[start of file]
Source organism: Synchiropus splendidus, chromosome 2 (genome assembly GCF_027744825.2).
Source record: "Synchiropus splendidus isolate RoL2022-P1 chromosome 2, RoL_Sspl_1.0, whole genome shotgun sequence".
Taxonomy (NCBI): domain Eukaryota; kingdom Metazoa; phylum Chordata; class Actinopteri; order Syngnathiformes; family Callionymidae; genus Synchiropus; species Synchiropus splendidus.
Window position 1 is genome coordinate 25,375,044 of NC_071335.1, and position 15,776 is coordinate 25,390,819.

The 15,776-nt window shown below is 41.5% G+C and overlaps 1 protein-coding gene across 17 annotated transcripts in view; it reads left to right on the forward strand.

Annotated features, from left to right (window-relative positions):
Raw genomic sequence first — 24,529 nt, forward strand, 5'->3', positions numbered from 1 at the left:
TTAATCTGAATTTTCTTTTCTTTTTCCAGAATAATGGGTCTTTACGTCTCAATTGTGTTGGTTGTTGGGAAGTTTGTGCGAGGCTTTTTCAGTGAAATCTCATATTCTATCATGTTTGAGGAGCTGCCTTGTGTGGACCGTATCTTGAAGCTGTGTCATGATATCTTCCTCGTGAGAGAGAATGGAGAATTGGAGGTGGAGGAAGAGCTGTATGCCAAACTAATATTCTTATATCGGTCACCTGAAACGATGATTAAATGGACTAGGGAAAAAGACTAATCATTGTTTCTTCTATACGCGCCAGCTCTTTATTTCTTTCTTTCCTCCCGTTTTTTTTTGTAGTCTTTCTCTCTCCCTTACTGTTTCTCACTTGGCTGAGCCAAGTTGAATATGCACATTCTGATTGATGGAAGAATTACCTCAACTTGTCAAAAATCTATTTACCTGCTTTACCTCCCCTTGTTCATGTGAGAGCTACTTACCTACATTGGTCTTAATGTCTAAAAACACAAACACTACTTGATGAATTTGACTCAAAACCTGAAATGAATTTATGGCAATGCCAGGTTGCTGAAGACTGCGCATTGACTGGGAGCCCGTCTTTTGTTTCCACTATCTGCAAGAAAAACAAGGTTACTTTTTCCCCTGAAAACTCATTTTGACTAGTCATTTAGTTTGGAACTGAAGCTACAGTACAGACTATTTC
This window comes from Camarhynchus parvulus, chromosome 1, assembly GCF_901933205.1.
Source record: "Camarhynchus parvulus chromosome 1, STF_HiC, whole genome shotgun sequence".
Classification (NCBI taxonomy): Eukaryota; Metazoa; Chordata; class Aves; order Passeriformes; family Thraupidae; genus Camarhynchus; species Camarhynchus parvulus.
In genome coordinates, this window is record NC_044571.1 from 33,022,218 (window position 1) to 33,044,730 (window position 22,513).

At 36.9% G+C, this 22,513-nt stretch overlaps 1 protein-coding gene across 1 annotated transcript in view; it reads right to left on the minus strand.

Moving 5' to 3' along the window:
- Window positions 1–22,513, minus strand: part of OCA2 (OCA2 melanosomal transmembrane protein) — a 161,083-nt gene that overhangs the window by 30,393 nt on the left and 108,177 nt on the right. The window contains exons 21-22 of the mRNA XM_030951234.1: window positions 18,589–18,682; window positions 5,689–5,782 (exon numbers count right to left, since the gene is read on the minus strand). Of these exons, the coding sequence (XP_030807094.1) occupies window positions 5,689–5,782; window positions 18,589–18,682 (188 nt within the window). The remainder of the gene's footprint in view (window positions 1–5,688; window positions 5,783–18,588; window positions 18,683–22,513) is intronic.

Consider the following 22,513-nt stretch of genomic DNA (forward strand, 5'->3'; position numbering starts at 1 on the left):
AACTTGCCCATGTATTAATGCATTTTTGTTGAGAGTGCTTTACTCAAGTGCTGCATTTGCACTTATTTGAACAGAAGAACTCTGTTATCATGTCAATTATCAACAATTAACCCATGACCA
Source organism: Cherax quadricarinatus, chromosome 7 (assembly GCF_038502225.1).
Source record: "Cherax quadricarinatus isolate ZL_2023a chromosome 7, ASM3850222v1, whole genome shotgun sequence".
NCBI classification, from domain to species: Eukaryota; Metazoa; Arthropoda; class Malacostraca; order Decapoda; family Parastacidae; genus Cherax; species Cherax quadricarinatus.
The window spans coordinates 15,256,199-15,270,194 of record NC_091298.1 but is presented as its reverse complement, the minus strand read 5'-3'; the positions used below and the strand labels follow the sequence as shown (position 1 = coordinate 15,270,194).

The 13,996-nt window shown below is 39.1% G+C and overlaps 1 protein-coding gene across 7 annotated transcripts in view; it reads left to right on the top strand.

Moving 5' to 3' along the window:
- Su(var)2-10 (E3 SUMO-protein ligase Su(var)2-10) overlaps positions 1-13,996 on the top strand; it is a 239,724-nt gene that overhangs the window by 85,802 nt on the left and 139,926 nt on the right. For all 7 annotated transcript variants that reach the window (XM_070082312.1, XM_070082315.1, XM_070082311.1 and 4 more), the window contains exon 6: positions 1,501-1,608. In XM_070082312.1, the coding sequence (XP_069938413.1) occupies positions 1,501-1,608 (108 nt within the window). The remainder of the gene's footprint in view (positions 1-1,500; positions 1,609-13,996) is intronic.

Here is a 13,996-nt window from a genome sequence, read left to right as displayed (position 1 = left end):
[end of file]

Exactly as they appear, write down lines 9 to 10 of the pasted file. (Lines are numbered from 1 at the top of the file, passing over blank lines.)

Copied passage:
This window comes from Camarhynchus parvulus, chromosome 1, assembly GCF_901933205.1.
Source record: "Camarhynchus parvulus chromosome 1, STF_HiC, whole genome shotgun sequence".